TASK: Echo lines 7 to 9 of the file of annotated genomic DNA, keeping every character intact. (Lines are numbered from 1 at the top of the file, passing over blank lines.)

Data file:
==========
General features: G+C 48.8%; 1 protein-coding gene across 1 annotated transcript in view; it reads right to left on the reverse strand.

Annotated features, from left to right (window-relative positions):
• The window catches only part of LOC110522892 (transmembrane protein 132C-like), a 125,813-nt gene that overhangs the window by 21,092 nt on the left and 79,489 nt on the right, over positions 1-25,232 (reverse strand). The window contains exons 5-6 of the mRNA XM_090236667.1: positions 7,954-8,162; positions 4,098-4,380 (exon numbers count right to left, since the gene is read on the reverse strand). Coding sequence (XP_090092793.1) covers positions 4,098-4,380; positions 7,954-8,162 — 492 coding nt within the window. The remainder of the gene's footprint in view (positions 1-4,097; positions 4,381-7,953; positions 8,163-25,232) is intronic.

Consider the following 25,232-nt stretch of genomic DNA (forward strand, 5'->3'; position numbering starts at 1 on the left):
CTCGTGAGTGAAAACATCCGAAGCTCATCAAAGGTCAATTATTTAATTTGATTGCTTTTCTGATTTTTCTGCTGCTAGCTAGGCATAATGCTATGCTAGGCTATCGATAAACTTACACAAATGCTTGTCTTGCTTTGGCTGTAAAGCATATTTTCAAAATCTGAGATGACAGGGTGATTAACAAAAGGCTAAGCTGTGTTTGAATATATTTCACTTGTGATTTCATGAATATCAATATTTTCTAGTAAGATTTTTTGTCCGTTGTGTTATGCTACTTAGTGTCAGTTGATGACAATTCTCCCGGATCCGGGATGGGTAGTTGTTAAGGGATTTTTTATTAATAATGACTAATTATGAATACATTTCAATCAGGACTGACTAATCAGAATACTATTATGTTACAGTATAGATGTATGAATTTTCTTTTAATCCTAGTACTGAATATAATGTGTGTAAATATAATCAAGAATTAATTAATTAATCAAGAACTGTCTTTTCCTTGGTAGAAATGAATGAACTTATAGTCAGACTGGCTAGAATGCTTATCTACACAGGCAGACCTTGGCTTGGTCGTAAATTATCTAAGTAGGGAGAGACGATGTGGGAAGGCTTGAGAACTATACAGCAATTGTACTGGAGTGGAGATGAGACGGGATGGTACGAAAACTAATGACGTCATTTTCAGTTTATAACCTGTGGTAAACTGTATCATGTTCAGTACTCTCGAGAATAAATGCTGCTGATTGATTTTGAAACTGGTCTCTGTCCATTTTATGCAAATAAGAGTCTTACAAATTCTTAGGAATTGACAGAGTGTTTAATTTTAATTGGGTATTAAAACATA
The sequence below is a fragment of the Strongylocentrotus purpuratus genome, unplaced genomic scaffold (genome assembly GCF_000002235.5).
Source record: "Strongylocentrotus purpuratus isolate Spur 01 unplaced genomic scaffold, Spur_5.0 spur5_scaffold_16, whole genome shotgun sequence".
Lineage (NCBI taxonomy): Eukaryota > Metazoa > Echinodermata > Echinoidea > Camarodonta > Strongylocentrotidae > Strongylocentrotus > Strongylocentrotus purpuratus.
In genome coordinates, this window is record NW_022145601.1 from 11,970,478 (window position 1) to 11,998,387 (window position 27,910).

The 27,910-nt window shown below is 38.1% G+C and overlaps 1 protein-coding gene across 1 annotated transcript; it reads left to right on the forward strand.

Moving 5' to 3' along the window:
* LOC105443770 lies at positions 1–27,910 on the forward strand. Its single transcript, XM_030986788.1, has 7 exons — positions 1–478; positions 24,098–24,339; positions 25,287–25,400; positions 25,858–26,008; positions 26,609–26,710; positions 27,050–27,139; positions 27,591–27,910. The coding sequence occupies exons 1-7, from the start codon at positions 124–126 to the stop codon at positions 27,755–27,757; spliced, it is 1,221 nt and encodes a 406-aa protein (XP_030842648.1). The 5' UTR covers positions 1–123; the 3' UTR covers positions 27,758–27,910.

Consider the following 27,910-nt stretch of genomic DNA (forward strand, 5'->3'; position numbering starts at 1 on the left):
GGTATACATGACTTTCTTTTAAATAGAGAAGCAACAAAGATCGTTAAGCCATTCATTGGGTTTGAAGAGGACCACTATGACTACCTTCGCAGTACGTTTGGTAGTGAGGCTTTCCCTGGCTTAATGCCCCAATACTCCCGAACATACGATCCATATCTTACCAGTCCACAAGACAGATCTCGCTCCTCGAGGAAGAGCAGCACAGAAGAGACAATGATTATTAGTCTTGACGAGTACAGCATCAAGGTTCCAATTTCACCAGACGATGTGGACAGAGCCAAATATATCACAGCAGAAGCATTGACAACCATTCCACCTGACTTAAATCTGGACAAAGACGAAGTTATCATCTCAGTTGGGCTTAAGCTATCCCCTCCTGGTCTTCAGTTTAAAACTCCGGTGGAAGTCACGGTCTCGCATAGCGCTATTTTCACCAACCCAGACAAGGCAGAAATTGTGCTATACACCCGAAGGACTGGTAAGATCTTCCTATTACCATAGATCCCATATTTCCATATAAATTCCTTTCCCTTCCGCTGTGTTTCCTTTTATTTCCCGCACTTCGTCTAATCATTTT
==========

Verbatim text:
Source record: "Strongylocentrotus purpuratus isolate Spur 01 unplaced genomic scaffold, Spur_5.0 spur5_scaffold_16, whole genome shotgun sequence".
Lineage (NCBI taxonomy): Eukaryota > Metazoa > Echinodermata > Echinoidea > Camarodonta > Strongylocentrotidae > Strongylocentrotus > Strongylocentrotus purpuratus.
In genome coordinates, this window is record NW_022145601.1 from 11,970,478 (window position 1) to 11,998,387 (window position 27,910).